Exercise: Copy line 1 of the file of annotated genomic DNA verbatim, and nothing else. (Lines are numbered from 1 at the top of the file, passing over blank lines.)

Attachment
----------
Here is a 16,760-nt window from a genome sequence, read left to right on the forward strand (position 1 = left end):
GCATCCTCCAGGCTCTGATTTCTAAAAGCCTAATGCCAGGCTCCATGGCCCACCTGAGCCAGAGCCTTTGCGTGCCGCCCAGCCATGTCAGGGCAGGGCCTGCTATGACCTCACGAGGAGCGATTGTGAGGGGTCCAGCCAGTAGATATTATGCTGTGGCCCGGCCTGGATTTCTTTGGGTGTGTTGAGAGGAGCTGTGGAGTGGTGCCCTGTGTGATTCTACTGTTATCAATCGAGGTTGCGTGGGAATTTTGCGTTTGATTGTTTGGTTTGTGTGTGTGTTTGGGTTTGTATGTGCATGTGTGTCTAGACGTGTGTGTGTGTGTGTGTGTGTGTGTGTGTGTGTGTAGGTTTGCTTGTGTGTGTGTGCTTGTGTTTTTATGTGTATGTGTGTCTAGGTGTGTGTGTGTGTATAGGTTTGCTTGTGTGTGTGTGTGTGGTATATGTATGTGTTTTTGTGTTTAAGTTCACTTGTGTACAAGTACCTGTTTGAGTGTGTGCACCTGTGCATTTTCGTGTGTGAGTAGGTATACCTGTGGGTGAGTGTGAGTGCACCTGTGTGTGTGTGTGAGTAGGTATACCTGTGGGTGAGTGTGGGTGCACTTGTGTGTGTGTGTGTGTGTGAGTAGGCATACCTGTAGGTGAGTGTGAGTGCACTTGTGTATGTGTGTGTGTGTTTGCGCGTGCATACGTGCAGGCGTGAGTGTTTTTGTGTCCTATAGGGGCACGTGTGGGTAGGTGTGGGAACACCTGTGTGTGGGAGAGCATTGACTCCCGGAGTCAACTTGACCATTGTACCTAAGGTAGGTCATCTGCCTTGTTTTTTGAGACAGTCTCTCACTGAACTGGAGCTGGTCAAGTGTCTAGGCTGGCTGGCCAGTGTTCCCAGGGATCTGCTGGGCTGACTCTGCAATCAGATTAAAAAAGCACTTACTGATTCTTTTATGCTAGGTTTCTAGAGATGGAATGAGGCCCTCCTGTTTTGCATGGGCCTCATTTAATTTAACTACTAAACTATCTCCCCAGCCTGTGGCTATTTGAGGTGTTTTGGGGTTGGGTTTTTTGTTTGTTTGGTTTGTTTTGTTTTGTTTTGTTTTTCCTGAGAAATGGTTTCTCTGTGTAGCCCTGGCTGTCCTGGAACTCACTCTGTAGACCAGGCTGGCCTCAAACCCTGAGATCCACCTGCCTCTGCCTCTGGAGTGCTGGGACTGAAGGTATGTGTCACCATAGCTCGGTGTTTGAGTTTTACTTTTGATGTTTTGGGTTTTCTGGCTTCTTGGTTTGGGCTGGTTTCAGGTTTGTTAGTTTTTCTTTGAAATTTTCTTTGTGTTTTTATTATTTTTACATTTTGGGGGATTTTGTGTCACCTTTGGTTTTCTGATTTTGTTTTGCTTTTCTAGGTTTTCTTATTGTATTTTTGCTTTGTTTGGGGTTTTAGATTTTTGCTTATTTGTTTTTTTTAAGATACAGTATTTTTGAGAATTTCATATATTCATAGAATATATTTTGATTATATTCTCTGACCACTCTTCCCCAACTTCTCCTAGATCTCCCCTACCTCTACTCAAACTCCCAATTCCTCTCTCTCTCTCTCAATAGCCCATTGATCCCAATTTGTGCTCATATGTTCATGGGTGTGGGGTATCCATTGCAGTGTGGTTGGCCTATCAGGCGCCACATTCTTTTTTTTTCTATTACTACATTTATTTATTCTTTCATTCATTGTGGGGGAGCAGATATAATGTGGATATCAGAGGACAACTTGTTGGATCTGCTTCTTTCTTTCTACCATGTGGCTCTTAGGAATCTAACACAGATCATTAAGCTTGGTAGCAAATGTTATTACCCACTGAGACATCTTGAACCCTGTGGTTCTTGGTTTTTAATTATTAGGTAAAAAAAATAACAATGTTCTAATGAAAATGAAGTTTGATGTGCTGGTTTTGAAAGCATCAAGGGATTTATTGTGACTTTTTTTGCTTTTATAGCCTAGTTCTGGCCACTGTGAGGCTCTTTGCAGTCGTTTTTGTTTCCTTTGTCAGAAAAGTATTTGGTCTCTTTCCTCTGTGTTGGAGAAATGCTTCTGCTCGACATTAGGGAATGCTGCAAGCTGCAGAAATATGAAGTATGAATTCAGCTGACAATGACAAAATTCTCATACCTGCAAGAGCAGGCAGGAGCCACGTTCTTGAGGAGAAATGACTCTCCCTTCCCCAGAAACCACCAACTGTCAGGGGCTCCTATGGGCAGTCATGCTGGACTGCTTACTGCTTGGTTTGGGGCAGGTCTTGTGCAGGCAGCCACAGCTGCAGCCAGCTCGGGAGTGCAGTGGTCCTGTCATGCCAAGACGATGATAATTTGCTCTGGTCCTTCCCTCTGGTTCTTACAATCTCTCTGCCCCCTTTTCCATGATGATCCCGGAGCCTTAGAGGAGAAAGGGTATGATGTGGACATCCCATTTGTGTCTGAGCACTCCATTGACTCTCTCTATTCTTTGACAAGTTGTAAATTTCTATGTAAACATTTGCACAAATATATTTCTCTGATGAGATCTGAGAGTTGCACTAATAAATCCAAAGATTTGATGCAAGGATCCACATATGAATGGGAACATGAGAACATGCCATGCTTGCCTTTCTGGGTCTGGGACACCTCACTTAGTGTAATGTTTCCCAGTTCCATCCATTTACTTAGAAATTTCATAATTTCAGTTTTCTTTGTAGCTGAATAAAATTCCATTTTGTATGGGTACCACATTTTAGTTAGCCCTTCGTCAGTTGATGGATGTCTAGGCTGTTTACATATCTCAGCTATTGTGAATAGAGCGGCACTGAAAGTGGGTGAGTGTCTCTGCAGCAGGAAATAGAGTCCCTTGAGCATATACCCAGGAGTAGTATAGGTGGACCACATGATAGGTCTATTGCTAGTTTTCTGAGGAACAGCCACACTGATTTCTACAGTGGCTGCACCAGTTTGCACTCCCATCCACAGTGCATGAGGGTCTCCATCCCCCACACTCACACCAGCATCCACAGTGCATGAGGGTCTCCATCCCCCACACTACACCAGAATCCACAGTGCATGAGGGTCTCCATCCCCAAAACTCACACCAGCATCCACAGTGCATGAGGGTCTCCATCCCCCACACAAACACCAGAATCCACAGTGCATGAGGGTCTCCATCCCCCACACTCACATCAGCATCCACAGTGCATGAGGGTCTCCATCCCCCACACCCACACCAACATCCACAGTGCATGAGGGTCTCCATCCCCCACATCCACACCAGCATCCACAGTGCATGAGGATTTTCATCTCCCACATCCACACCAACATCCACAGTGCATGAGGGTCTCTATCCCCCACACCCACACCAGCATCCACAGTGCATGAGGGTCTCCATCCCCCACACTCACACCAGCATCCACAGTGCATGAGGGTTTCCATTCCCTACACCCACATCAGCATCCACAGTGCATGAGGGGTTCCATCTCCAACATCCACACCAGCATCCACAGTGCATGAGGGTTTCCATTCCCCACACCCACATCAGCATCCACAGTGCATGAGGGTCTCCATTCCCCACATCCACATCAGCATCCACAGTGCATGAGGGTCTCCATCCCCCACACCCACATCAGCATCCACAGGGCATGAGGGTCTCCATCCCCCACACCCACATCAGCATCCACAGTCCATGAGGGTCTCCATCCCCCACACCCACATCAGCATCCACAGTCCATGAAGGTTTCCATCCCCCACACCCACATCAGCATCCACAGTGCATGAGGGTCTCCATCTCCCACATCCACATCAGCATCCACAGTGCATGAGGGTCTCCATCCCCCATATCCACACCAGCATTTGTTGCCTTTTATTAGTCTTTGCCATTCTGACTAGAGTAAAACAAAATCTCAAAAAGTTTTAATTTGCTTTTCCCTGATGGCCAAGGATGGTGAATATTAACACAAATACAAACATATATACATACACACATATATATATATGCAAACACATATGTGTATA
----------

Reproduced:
Here is a 16,760-nt window from a genome sequence, read left to right on the forward strand (position 1 = left end):